You'll be solving cryptograms in no time at all by following our tips! Upon first glance, a cryptogram looks like a senseless arrangement of random letters. But if you know a few things about the English language, you'll soon see important clues.
In any type of standard cryptogram puzzle, one letter of the alphabet is substituted with another letter. The same substitution is used throughout a single puzzle. When you're solving these puzzles, remember that if A = Z, it will always equal Z in that puzzle. But you should not assume that Z = A. It probably does not. Every new puzzle uses a new code.
With these facts in mind, here are a few tips on solving cryptograms.
Look at this example of solving cryptograms:
B M Q B ‘ P B M J S Q D B M J L R R D N J L K X A G F J P.
You see two identical 3-letter words. You guess they might be AND. If you replace all the Bs with As, all the Ms with Ns and all the Js with D, you’ll get:AN _ A’ _ AND _ _ _ AND ……..You think to yourself, what could that first word be????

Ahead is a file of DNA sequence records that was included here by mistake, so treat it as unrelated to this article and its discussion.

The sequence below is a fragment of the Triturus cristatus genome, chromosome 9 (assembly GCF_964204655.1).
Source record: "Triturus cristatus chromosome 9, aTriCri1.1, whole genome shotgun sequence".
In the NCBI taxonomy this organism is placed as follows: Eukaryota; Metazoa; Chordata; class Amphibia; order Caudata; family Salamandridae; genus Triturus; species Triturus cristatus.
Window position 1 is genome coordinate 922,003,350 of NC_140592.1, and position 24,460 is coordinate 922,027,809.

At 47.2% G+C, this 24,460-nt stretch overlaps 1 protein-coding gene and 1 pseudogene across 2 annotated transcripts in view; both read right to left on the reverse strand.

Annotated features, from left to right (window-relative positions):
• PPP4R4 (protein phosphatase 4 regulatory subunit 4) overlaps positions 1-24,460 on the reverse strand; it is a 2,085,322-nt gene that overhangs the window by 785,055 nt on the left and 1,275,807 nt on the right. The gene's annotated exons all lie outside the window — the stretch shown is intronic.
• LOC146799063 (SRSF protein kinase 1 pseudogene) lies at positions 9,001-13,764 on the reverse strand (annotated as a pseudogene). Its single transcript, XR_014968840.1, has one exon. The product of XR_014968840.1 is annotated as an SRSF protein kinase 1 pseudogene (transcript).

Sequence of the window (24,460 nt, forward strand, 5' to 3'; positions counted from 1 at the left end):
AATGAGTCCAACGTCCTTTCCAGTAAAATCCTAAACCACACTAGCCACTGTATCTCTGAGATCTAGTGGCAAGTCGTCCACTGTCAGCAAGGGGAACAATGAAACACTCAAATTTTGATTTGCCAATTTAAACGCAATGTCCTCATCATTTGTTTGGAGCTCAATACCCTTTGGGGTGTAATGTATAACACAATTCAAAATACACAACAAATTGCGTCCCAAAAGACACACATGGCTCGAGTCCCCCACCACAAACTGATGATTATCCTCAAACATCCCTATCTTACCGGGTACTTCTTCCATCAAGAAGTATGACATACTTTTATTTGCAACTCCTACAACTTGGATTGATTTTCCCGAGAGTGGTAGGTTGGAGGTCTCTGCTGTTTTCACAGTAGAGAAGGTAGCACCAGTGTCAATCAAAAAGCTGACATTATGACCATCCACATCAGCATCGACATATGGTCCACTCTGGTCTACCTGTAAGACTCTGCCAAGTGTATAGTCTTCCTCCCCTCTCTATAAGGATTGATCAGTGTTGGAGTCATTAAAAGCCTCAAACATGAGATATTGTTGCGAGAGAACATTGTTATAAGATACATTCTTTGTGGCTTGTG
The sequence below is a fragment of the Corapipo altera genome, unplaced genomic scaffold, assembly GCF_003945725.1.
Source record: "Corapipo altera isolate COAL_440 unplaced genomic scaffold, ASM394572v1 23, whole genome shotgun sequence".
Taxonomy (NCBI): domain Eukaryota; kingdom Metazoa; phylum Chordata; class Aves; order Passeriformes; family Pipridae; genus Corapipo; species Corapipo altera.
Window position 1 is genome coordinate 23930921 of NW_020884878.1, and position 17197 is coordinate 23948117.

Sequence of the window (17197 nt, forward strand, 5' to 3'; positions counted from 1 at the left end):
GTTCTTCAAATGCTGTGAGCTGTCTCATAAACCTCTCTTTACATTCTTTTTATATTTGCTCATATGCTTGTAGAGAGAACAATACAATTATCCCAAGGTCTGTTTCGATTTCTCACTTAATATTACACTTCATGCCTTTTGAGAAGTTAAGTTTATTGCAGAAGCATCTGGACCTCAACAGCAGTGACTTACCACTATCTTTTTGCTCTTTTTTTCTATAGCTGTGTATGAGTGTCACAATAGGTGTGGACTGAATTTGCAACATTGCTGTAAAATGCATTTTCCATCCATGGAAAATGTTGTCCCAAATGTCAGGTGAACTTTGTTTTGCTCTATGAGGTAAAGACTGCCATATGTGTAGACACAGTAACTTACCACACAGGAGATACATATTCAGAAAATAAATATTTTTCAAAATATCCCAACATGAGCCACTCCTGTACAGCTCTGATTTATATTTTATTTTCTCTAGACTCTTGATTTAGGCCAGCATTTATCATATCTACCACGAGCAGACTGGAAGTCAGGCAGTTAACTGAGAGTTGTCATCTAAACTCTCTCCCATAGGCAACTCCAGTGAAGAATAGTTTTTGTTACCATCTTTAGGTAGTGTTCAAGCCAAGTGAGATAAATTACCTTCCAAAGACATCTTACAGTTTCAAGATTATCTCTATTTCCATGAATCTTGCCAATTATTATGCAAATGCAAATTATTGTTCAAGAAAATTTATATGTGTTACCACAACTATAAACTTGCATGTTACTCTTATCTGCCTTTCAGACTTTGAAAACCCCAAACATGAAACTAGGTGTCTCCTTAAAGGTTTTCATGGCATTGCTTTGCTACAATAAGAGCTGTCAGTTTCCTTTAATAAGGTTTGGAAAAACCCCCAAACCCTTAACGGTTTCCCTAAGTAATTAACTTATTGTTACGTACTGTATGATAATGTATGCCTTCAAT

Then, since you took our advice and used an eraser, you quickly erase those ideas and start over. Now you assume that BMJ is THE.
Now you write:
TH _ T’ _ THE _ _ _ THE …..
which looks much more reasonable. Now you can conclude that Q is A and P is S to spell THAT’S. Then you replace the other Qs and Ps with those letters and you’re well on your way.
Of course, this is a very short example, so you may be hard-pressed to solve this entire sentence. But in case you’re curious… THAT’S THE WAY THE COOKIE CRUMBLES.
Put these tips to the test. This set of six short cryptograms is a great place to start!
Be sure to try more from our large assortment of cryptogram puzzles. We have cryptoquotes, cryptograms, cryptofamilies, Bible cryptograms, and weekly cryptograms.